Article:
Quick tip: Coaches tell me frequently that they prefer athletes to ALWAYS send intro emails to the head coach and CC the rest of the coaching staff, which will usually be 3 coaches total. If an assistant coach responds, respond back and CC the head coach and the 3rd coach. Always keep all the coaches in the loop with what is going on with you. This allows them to get to know you, your personality and your diligence in communicating, which speaks volumes to coaches before they even see you play.
If a school doesn’t need your position in your grad year, it should move immediately to the “Secondary List.” If a school has already committed a player at your position, it should also move to “Secondary List.”
If a school responds to your intro email saying they DO need your position in your grad year, they should move to the top of the list. I like to color code these schools green as “ACTIVE.” You should keep in touch with these schools every week to 2 weeks.
How does a school make it to your “Working College VB Target List” in the first place? Here are 3 benchmarks:
- All schools that have contacted you through camp brochures, mass emails, letters, etc. If, after researching the school, you are interested in them, add the school to the list. And here’s a tip: Look at ALL schools in their conference. If you are at this school’s level of play after the coaching staff has seen you play, then you are at the level of the entire conference, so it’s a good idea to consider those schools too.
- What area of the country are you interested in? Google “NCAA College Volleyball Division 1 Conferences” and look at all 30 conferences. Pick conferences you are interested in based on geography, a school size that you like, academic level of interest, big sports/not a big sports school, etc. You can also Google Division 2 and Division 3 conferences to find ALL of the options.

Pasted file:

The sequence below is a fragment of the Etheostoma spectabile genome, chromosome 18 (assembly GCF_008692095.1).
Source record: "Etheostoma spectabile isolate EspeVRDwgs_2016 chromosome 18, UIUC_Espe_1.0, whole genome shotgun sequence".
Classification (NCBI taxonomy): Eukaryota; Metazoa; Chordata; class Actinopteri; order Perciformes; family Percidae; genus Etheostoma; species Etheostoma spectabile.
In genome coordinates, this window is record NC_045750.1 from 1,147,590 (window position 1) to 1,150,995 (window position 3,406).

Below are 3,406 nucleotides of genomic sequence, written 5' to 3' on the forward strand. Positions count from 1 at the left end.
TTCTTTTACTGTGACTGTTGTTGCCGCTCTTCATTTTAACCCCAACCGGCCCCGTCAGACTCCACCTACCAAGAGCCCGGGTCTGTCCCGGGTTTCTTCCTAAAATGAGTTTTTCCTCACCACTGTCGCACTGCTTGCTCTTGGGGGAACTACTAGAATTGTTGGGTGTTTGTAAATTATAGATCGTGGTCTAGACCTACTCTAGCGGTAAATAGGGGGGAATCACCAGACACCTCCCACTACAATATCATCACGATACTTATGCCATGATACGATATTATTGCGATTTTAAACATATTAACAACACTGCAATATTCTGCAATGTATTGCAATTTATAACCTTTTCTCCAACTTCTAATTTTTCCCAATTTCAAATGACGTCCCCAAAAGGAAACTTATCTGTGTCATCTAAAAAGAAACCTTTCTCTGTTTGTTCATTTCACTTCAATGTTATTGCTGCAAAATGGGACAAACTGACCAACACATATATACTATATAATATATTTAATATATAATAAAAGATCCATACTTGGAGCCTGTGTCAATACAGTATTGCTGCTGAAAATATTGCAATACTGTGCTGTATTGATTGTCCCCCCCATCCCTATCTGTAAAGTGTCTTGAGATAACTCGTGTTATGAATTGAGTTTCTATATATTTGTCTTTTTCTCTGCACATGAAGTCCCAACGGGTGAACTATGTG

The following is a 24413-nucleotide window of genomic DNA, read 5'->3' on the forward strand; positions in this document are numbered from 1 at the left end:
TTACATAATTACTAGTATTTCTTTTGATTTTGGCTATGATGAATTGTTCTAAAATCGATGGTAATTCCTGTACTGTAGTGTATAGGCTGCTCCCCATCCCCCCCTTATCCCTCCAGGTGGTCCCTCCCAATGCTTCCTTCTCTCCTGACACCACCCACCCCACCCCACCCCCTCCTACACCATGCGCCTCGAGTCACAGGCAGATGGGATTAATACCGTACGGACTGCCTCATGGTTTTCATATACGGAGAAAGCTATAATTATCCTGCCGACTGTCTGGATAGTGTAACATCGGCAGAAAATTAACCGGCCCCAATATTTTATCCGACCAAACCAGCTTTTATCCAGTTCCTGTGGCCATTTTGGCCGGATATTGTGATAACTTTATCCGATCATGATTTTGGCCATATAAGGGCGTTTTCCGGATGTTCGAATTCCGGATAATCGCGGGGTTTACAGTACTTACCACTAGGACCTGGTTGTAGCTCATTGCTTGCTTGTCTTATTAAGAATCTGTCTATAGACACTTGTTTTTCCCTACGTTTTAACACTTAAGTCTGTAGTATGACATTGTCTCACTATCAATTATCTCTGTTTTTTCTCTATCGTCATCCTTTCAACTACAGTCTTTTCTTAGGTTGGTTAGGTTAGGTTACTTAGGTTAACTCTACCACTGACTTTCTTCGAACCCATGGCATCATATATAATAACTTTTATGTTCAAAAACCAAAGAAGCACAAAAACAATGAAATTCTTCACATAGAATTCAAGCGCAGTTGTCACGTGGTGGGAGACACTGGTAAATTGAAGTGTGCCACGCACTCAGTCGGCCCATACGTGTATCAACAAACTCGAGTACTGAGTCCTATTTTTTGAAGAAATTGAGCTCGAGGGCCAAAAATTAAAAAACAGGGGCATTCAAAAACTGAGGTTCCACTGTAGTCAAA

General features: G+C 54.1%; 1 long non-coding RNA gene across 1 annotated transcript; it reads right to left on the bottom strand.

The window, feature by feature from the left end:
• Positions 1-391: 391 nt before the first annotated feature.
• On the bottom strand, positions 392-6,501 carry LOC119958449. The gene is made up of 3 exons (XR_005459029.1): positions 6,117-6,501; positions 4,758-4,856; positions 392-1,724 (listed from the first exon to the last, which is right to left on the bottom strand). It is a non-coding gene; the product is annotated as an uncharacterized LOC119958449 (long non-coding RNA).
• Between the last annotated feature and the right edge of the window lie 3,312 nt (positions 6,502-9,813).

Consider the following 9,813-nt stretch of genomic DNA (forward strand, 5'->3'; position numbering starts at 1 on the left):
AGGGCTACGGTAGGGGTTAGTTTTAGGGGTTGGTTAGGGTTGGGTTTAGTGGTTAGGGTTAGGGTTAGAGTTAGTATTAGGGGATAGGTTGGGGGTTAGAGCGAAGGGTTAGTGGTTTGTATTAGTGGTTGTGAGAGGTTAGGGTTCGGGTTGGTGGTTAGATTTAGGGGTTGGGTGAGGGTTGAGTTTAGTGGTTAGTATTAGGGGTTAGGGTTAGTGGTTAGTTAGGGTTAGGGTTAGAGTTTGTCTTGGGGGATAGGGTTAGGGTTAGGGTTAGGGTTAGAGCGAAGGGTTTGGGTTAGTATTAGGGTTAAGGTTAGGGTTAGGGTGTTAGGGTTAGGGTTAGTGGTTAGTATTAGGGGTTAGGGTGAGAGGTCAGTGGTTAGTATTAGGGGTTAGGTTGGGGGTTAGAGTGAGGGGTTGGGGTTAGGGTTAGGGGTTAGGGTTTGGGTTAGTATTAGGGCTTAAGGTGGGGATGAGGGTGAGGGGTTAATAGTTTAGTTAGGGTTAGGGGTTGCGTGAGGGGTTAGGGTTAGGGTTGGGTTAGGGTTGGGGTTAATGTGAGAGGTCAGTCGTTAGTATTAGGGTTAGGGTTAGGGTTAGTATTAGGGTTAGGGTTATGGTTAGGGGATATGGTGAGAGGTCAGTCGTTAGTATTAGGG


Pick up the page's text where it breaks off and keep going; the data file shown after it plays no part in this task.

- What are you looking for from a scholarship perspective? Division 1 schools have more full scholarships available. Ivy League schools are “financial needs based,” as are Division 3. There are partial scholarships available at many Division 2 schools and for most sand volleyball programs. All of these should be factored in when you decide which schools to put on your list.
In the end, there are hundreds of schools where you can play volleyball in college. Create a list and follow the guidelines I’ve outlined to get started. The list will become a reflection of you, your work ethic and your desire to play volleyball in college. It will keep you organized and on top of your recruiting process. In time, it will help you find the school and the volleyball program that’s best for you athletically and academically.
Dianne DeNecochea played indoor volleyball at the University of Tennessee and was inducted into the school’s Hall of Fame in 2007. She was a top pro beach player from 1999 to 2013. Since her retirement as a player, she has formed a company, ProActive Volley, that helps young players with the college recruiting process. She also coaches club volleyball in the 12's and 14's age groups in San Diego.